To activate a particular view of Feng Shui, we need to prime the concepts that are associated with that view. As already stated, people who hold the instrumental view tend to lack a sense of personal control over events. Thus, introducing concepts related to uncertainties and the ups and downs in life may induce this perceived lack of personal control over events and activate the instrumental view of Feng Shui.

On the other hand, people who hold a spiritual view of Feng Shui tend to have an appreciation of, and respect for, nature and for their own cultural identity. References to nature and to a sense of cultural identity would remind people of these concepts. After they are thus reminded, the spiritual view would come to the fore (i.e., become more accessible from memory) and become their guiding principle when making a judgment about Feng Shui.

Finally, the participants of the present experiment were university students educated in Hong Kong. They had been receiving Western education, which emphasizes rational thinking and denounces superstitions. If concepts associated with their school life are primed among them, the essence of the education they had received would be recalled. They would then turn to that mindset, and try to be more rational and less superstitious. As a consequence, they would agree more with the minimalist view of Feng Shui.

Our hypotheses are summarized as follows:

Prediction 1: After the concepts of uncertainties and ups and downs in life are primed, participants will have a higher level of agreement with the instrumental view of Feng Shui than with the other two views of Feng Shui.

Prediction 2: After the concepts of nature and cultural identity are primed, participants will have a higher level of agreement with the spiritual view of Feng Shui than with the other two views of Feng Shui.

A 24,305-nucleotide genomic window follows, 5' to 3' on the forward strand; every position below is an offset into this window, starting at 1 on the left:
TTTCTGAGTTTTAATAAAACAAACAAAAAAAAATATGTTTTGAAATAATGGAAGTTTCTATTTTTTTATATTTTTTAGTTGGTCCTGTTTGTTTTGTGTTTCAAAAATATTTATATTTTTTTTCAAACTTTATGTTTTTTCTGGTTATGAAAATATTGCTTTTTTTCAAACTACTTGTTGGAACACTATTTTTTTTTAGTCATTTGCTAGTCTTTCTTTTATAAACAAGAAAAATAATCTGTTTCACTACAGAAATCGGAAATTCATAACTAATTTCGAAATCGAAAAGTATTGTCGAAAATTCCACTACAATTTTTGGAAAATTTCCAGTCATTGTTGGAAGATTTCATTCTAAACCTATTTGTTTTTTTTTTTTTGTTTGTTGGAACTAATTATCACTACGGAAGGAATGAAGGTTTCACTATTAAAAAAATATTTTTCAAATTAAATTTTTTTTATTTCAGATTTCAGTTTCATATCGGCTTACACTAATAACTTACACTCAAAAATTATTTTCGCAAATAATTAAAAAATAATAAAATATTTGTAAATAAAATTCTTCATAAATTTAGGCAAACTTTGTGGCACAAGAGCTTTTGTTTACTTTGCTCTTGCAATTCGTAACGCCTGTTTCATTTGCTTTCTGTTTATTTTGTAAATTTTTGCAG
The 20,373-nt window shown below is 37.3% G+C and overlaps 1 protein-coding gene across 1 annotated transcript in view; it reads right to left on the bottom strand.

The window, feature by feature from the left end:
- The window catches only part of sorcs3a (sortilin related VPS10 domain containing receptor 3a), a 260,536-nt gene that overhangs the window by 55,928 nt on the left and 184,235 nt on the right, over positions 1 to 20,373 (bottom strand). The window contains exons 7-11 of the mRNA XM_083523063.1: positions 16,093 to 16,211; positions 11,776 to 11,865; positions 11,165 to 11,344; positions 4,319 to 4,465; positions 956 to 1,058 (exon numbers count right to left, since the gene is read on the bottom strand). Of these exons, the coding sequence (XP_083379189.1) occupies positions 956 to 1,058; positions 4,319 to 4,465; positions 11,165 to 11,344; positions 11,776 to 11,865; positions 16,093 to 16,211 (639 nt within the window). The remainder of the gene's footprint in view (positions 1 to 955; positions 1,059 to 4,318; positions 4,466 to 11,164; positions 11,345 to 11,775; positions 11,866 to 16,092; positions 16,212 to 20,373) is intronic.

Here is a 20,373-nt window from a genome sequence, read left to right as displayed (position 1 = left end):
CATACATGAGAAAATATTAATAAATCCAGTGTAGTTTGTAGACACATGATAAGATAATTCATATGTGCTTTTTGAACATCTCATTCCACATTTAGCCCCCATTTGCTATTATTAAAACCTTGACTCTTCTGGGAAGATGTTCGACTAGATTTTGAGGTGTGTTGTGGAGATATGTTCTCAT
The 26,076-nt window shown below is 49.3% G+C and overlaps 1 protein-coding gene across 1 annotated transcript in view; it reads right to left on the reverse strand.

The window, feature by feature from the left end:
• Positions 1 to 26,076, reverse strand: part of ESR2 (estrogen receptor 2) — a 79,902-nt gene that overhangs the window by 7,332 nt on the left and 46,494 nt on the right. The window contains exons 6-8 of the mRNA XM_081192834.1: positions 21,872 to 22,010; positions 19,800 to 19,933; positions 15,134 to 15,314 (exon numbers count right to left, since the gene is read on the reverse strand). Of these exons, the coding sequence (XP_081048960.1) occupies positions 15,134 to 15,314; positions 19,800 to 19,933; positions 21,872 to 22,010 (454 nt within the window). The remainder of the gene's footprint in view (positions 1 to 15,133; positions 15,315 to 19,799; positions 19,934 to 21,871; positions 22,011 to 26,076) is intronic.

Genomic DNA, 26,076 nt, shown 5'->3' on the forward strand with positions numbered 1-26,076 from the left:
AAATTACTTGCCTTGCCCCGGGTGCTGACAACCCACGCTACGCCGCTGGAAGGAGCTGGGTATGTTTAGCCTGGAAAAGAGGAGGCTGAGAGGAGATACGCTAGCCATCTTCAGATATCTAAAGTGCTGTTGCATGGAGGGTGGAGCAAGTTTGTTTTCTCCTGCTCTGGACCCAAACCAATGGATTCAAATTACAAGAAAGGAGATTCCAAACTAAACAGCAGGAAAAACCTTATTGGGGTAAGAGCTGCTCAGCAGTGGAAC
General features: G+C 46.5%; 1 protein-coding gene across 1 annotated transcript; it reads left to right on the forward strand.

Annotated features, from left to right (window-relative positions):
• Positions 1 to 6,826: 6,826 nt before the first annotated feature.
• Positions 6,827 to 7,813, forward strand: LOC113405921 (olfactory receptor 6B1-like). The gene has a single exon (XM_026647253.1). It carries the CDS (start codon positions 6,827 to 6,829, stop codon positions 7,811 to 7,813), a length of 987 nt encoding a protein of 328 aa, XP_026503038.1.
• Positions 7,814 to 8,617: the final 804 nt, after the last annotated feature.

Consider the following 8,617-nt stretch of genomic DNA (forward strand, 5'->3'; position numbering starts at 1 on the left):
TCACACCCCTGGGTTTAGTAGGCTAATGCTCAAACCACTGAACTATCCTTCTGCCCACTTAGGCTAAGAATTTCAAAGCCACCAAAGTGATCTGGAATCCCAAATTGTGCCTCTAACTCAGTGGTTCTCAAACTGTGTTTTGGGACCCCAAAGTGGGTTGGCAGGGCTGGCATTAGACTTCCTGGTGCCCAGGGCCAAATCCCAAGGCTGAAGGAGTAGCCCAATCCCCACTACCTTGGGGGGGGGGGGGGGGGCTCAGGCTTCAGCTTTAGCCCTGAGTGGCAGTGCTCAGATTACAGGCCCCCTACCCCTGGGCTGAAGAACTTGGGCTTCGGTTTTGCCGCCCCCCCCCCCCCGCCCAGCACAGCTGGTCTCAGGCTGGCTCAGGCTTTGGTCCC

Prediction 3: After concepts about school life are primed, participants (who are university students receiving Western education) will have a higher level of agreement with the minimalist view of Feng Shui than with the other two views of Feng Shui.

Past research has found that intention to practice Feng Shui is the strongest when consumers adopt the instrumental view, and is only moderately strong when they adopt the spiritual view (Luk et al., 2010). Luk et al. (2010) have also found that the intention to practice Feng Shui is negatively related to the minimalist view. If Predictions 1, 2, and 3 are valid, we can expect that an intention to practice Feng Shui would also vary after different concepts related to Feng Shui are primed. This gives rise to our last prediction:

Prediction 4: Intention to practice Feng Shui is strongest after the concepts of uncertainties and ups and downs in life are primed, is moderately strong after the concepts of nature and cultural identity are primed, and is weakest after the concepts of school life are primed.

Method

Participants

Participants were 161 full-time university students from the business school of a major university in Hong Kong. Sixty three were male and 98 were female. Ages ranged from 17 to 29, with an average age of 21.89 and a standard deviation of 1.96. All were ethnic Chinese. They were knowledgeable about Chinese culture (which was included in their curriculum) and were able to comprehend the questionnaire items about Feng Shui. They participated in the research in exchange for extra course credit. Yet, participation was anonymous.

Experimental Design